Now then, since I ride my test bikes at night, you’ll be pleased to know the headlights are very good – with a wide spread and serious throw. As they should be in this segment of the market. And this year, Yamaha has introduced lean-sensitive LED lights that will illuminate those nasty night-time blind spots in corners. This is the first bike Yamaha has fitted this technology to, and I sure hope it isn’t the last.

The finish is, of course, top-notch. Yamaha quality is evident in every panel, its shaft-drive is bulletproof and you could leave the FJR to your kids in your will and they will not curse you for it.

There’s a timelessness to the design, and while it looks much better and more purposeful this year, it still retains a refinement very much desired in this market segment. It is most certainly a grand tourer in every sense of the word, but it also has a bit of mongrel to it, and that is very appealing to the mongrel in me.

I spent a very happy month on the FJR. I didn’t do any major miles, but each weekend was a 600-700km exploration in glorious autumn weather.

I also commuted on it every day, and when I reluctantly handed it back, I was seriously wondering if I was approaching a time in my life when an FJR might be something to live with. After all, you can stick an Akro pipe on it ($1940), save nearly five kgs in weight, get a few more horsies and almost five more Newtons out of the package, and enjoy a nice howl when you’re being enthusiastic.

I need to think on this some. Like maybe over the next decade or so.

I could hear banjos. I left.

As I said at the beginning of this piece, a sports tourer worthy of the name must excel in a few key areas…

It has to go like a missile, but it must achieve that ‘go’ with dignity, sophistication and aplomb. After all, the people buying FJRs (essentially the cops and men past their first blush of youth) expect their oomph to be delivered without the sturm und drang normally associated with getting hard on the gas.

Twist the FJRs throttle and you’re seamlessly accelerated into the triple figures. The high ones. The exciting ones. The ones the state frowns upon. Yet at the same time, it’s all happening with such good manners, it’s almost like there’s not much going on at all. Hard-cornering is the same fuss-free paradigm. It’s only when you glance down at your speedo you realise there’s really quite a lot going on, and all of it is pretty bloody good.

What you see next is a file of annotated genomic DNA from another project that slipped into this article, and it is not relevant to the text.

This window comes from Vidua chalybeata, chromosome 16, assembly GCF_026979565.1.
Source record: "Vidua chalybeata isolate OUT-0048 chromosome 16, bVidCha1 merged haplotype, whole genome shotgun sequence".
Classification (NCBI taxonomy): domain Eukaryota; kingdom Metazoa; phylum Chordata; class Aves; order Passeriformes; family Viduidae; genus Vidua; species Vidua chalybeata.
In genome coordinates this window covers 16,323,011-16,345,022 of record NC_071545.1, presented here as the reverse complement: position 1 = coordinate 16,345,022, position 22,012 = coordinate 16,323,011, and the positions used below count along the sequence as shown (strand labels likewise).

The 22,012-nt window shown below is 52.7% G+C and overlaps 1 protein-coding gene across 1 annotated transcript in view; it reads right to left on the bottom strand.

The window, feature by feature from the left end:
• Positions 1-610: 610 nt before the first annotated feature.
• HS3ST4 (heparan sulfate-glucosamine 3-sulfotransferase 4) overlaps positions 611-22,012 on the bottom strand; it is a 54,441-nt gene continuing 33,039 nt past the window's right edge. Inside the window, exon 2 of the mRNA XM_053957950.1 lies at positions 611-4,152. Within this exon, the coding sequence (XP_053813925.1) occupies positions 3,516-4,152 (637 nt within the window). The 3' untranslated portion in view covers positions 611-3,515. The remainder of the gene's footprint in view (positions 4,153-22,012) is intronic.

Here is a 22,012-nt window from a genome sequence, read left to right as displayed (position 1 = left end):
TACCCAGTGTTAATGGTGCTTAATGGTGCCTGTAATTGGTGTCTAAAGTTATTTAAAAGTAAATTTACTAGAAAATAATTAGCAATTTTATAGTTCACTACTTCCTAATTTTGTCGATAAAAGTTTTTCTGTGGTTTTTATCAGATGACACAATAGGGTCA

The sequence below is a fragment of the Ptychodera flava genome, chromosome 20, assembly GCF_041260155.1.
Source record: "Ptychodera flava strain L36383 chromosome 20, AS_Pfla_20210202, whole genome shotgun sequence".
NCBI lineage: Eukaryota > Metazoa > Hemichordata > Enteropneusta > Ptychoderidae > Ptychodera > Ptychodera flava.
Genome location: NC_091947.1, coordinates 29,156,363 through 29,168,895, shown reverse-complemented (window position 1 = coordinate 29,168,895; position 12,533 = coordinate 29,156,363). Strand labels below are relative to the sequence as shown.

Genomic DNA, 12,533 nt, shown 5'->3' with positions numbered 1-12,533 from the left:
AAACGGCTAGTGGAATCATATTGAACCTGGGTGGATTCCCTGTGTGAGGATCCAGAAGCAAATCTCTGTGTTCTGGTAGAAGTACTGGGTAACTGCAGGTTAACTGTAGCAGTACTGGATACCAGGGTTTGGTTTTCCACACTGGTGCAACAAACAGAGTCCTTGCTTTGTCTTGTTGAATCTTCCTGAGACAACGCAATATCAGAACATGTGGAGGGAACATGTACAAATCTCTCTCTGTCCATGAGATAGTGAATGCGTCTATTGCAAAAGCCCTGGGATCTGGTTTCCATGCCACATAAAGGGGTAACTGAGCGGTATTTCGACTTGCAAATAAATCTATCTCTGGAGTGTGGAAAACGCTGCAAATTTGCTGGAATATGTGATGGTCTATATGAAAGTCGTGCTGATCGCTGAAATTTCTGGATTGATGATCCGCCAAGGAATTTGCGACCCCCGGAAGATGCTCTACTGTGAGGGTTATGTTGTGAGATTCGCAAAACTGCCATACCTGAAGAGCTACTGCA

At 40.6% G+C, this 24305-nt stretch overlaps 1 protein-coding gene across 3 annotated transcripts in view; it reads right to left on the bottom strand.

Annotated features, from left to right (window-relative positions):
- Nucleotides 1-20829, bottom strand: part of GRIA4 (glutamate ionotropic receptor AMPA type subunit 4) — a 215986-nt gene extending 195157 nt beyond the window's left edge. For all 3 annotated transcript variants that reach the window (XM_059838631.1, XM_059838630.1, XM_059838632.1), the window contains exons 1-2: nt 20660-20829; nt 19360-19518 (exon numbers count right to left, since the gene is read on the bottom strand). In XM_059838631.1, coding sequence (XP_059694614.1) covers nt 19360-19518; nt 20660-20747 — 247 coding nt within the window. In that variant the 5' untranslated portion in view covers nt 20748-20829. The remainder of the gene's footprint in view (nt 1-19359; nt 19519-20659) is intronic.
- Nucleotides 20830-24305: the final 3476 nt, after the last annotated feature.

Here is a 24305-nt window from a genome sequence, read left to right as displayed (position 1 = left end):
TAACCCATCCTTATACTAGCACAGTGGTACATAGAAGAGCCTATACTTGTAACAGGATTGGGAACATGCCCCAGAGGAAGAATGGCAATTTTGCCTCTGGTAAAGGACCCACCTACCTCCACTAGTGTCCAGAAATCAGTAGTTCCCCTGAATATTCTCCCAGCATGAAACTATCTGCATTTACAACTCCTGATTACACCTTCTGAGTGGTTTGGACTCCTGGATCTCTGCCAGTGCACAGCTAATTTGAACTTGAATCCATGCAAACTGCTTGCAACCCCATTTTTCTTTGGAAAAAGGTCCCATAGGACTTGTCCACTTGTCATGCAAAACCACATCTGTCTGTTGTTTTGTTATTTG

And I like that. Very much.

NOTE – I didn’t manage to get a lot of pictures of my riding prowess on the FJR. The brilliant snappers I usually torment into taking shots were not available, so I did a few happy snaps myself. Basically I just rode and rode and rode the thing. I don’t make any apologies for that.

HOW MUCH? $27,999

More information on the 2017 FJR1300AE (it only comes in grey) and its less-specced-up-in-the-suspension brother, the FJR1300E (which only come in black) is available HERE.

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About the Author

is a writer who has contributed to many magazines and websites over the years, edited a couple of those things as well, and written a few books. But his most important contribution is pissing people off. He feels this is his calling in life and something he takes seriously. He also enjoys whiskey, whisky and the way girls dance on tables. And riding motorcycles. He's pretty keen on that, too.